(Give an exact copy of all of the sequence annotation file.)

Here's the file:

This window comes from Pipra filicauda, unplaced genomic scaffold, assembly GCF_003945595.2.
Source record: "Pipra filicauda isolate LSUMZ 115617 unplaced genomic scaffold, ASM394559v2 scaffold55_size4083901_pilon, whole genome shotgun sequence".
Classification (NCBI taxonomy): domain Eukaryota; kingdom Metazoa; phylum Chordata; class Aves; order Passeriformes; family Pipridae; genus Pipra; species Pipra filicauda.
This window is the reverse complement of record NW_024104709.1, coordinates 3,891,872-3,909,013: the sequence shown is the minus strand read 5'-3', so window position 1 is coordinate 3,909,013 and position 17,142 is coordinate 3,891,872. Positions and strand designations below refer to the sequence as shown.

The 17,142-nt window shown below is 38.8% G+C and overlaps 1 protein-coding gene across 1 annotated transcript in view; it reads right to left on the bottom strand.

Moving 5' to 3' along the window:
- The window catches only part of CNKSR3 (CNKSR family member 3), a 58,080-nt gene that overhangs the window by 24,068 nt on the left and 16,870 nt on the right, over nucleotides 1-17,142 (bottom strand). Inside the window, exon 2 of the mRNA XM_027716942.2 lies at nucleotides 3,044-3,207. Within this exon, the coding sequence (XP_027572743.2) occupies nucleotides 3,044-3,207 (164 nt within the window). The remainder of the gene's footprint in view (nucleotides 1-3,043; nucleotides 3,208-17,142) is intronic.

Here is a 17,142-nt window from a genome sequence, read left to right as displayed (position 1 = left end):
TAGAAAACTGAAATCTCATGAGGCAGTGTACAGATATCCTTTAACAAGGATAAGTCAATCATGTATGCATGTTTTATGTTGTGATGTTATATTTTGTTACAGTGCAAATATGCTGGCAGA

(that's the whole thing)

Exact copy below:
This window comes from Pipra filicauda, unplaced genomic scaffold, assembly GCF_003945595.2.
Source record: "Pipra filicauda isolate LSUMZ 115617 unplaced genomic scaffold, ASM394559v2 scaffold55_size4083901_pilon, whole genome shotgun sequence".
Classification (NCBI taxonomy): domain Eukaryota; kingdom Metazoa; phylum Chordata; class Aves; order Passeriformes; family Pipridae; genus Pipra; species Pipra filicauda.
This window is the reverse complement of record NW_024104709.1, coordinates 3,891,872-3,909,013: the sequence shown is the minus strand read 5'-3', so window position 1 is coordinate 3,909,013 and position 17,142 is coordinate 3,891,872. Positions and strand designations below refer to the sequence as shown.

The 17,142-nt window shown below is 38.8% G+C and overlaps 1 protein-coding gene across 1 annotated transcript in view; it reads right to left on the bottom strand.

Moving 5' to 3' along the window:
- The window catches only part of CNKSR3 (CNKSR family member 3), a 58,080-nt gene that overhangs the window by 24,068 nt on the left and 16,870 nt on the right, over nucleotides 1-17,142 (bottom strand). Inside the window, exon 2 of the mRNA XM_027716942.2 lies at nucleotides 3,044-3,207. Within this exon, the coding sequence (XP_027572743.2) occupies nucleotides 3,044-3,207 (164 nt within the window). The remainder of the gene's footprint in view (nucleotides 1-3,043; nucleotides 3,208-17,142) is intronic.

Here is a 17,142-nt window from a genome sequence, read left to right as displayed (position 1 = left end):
TAGAAAACTGAAATCTCATGAGGCAGTGTACAGATATCCTTTAACAAGGATAAGTCAATCATGTATGCATGTTTTATGTTGTGATGTTATATTTTGTTACAGTGCAAATATGCTGGCAGA